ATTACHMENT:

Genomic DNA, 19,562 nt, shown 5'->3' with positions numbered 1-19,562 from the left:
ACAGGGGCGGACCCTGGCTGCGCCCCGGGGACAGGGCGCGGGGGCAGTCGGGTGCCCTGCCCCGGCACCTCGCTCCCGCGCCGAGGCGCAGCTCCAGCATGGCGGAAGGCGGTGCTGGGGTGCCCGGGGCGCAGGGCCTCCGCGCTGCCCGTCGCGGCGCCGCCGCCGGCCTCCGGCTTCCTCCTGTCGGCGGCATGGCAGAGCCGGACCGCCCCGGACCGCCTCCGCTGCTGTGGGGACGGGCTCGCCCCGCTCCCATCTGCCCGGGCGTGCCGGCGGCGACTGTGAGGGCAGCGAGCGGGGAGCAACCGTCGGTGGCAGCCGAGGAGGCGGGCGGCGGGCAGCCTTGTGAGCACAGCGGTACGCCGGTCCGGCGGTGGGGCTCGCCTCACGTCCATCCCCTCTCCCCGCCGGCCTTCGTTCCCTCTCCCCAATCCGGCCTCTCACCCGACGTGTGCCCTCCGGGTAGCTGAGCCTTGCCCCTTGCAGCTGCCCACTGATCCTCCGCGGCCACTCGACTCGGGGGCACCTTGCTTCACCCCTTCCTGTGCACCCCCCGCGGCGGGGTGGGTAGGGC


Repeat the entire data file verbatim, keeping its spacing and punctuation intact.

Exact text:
Genomic DNA, 19,562 nt, shown 5'->3' with positions numbered 1-19,562 from the left:
ACAGGGGCGGACCCTGGCTGCGCCCCGGGGACAGGGCGCGGGGGCAGTCGGGTGCCCTGCCCCGGCACCTCGCTCCCGCGCCGAGGCGCAGCTCCAGCATGGCGGAAGGCGGTGCTGGGGTGCCCGGGGCGCAGGGCCTCCGCGCTGCCCGTCGCGGCGCCGCCGCCGGCCTCCGGCTTCCTCCTGTCGGCGGCATGGCAGAGCCGGACCGCCCCGGACCGCCTCCGCTGCTGTGGGGACGGGCTCGCCCCGCTCCCATCTGCCCGGGCGTGCCGGCGGCGACTGTGAGGGCAGCGAGCGGGGAGCAACCGTCGGTGGCAGCCGAGGAGGCGGGCGGCGGGCAGCCTTGTGAGCACAGCGGTACGCCGGTCCGGCGGTGGGGCTCGCCTCACGTCCATCCCCTCTCCCCGCCGGCCTTCGTTCCCTCTCCCCAATCCGGCCTCTCACCCGACGTGTGCCCTCCGGGTAGCTGAGCCTTGCCCCTTGCAGCTGCCCACTGATCCTCCGCGGCCACTCGACTCGGGGGCACCTTGCTTCACCCCTTCCTGTGCACCCCCCGCGGCGGGGTGGGTAGGGC